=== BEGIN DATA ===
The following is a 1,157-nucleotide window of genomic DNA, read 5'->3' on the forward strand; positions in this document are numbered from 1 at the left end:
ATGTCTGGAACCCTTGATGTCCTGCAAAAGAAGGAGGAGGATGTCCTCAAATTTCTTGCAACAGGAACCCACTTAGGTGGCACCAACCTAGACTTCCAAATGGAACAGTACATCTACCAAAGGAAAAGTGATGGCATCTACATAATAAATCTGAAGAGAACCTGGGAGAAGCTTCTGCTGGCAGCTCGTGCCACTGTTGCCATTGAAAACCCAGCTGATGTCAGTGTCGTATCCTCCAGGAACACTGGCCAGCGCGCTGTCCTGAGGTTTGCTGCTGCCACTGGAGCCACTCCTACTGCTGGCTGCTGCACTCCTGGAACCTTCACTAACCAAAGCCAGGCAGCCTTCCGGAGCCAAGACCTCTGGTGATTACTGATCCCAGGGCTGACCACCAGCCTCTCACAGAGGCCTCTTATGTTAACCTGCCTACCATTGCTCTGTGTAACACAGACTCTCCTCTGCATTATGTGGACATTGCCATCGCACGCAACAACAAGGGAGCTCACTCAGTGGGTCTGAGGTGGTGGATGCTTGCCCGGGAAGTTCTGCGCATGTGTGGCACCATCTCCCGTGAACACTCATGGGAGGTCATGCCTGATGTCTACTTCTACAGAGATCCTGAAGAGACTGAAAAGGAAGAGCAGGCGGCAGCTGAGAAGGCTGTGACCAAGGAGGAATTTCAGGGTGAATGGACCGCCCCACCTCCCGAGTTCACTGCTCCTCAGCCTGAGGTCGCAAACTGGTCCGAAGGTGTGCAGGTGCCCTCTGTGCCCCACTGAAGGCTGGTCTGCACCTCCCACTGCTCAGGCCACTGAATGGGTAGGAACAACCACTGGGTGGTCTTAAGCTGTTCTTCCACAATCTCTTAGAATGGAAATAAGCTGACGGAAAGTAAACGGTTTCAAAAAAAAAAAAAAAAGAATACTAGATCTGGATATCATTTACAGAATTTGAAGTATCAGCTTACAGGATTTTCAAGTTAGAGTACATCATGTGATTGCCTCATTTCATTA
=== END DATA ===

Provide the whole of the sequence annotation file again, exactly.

The following is a 1,157-nucleotide window of genomic DNA, read 5'->3' on the forward strand; positions in this document are numbered from 1 at the left end:
ATGTCTGGAACCCTTGATGTCCTGCAAAAGAAGGAGGAGGATGTCCTCAAATTTCTTGCAACAGGAACCCACTTAGGTGGCACCAACCTAGACTTCCAAATGGAACAGTACATCTACCAAAGGAAAAGTGATGGCATCTACATAATAAATCTGAAGAGAACCTGGGAGAAGCTTCTGCTGGCAGCTCGTGCCACTGTTGCCATTGAAAACCCAGCTGATGTCAGTGTCGTATCCTCCAGGAACACTGGCCAGCGCGCTGTCCTGAGGTTTGCTGCTGCCACTGGAGCCACTCCTACTGCTGGCTGCTGCACTCCTGGAACCTTCACTAACCAAAGCCAGGCAGCCTTCCGGAGCCAAGACCTCTGGTGATTACTGATCCCAGGGCTGACCACCAGCCTCTCACAGAGGCCTCTTATGTTAACCTGCCTACCATTGCTCTGTGTAACACAGACTCTCCTCTGCATTATGTGGACATTGCCATCGCACGCAACAACAAGGGAGCTCACTCAGTGGGTCTGAGGTGGTGGATGCTTGCCCGGGAAGTTCTGCGCATGTGTGGCACCATCTCCCGTGAACACTCATGGGAGGTCATGCCTGATGTCTACTTCTACAGAGATCCTGAAGAGACTGAAAAGGAAGAGCAGGCGGCAGCTGAGAAGGCTGTGACCAAGGAGGAATTTCAGGGTGAATGGACCGCCCCACCTCCCGAGTTCACTGCTCCTCAGCCTGAGGTCGCAAACTGGTCCGAAGGTGTGCAGGTGCCCTCTGTGCCCCACTGAAGGCTGGTCTGCACCTCCCACTGCTCAGGCCACTGAATGGGTAGGAACAACCACTGGGTGGTCTTAAGCTGTTCTTCCACAATCTCTTAGAATGGAAATAAGCTGACGGAAAGTAAACGGTTTCAAAAAAAAAAAAAAAAGAATACTAGATCTGGATATCATTTACAGAATTTGAAGTATCAGCTTACAGGATTTTCAAGTTAGAGTACATCATGTGATTGCCTCATTTCATTA